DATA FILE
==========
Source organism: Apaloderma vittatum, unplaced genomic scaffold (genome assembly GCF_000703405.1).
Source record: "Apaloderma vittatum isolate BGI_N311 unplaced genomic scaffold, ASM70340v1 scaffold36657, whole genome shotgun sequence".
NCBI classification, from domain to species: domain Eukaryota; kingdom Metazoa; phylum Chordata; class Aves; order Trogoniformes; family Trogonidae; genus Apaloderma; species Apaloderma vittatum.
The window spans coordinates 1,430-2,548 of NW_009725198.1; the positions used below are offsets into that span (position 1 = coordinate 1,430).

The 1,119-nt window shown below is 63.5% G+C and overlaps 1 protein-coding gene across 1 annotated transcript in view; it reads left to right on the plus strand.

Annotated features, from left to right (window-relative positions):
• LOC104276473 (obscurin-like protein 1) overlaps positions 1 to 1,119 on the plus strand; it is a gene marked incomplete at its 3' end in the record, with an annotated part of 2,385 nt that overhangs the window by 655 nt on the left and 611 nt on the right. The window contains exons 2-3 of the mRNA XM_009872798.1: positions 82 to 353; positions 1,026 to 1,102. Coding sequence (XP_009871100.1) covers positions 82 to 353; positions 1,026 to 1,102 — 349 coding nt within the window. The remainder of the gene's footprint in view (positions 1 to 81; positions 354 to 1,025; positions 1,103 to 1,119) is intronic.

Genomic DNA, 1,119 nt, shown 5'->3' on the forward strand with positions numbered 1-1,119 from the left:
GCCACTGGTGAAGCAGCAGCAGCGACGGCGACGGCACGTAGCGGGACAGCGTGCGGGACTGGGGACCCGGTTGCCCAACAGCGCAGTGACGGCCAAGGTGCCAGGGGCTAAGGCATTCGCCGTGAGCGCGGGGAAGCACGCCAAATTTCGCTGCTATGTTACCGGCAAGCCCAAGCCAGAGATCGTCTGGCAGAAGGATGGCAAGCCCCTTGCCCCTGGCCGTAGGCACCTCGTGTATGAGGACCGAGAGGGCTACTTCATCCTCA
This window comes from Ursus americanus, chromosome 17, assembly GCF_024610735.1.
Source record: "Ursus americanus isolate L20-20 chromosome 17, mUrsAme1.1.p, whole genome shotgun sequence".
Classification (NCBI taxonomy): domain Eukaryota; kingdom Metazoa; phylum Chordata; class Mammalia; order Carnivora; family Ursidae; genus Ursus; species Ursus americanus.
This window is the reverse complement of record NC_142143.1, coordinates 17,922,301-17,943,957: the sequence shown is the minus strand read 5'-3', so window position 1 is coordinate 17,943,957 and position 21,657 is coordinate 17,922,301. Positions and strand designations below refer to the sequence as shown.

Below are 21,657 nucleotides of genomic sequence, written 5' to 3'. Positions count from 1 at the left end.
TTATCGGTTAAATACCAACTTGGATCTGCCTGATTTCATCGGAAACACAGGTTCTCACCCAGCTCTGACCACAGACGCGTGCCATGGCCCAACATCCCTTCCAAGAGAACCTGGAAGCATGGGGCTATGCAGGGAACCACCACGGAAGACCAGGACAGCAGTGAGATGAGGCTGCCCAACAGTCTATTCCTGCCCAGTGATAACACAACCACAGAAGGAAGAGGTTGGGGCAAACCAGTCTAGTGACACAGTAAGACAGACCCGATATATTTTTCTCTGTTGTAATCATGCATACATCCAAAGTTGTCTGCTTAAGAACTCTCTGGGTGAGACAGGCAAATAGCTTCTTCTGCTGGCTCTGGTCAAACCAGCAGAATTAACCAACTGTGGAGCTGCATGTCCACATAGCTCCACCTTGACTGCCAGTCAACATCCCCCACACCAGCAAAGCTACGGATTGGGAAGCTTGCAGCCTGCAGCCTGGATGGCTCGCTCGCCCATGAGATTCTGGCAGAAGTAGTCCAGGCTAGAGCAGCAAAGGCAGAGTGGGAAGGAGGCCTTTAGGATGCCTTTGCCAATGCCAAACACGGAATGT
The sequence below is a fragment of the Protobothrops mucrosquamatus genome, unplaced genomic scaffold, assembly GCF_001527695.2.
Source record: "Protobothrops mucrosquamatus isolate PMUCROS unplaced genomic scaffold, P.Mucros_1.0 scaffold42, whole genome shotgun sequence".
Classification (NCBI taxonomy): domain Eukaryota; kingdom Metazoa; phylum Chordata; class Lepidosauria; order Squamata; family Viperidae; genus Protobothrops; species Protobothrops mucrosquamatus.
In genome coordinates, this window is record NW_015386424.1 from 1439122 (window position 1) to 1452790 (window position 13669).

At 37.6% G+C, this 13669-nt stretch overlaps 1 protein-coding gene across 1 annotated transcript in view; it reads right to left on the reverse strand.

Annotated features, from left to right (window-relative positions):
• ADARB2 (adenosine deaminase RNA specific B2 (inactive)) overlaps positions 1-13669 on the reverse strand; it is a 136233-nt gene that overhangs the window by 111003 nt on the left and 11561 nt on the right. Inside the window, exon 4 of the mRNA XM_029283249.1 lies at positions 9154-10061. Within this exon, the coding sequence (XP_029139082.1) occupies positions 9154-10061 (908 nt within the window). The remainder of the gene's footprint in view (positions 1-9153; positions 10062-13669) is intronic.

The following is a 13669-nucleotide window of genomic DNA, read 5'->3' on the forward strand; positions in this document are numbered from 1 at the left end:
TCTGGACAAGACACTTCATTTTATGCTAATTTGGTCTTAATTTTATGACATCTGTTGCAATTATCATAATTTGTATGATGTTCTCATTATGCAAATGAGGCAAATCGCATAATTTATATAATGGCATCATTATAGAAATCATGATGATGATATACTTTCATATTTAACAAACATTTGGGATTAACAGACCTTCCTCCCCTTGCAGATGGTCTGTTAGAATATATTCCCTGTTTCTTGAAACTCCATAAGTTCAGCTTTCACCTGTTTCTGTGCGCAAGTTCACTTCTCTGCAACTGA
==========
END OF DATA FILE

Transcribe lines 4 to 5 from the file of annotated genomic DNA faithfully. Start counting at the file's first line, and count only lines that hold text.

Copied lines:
The window spans coordinates 1,430-2,548 of NW_009725198.1; the positions used below are offsets into that span (position 1 = coordinate 1,430).

The 1,119-nt window shown below is 63.5% G+C and overlaps 1 protein-coding gene across 1 annotated transcript in view; it reads left to right on the plus strand.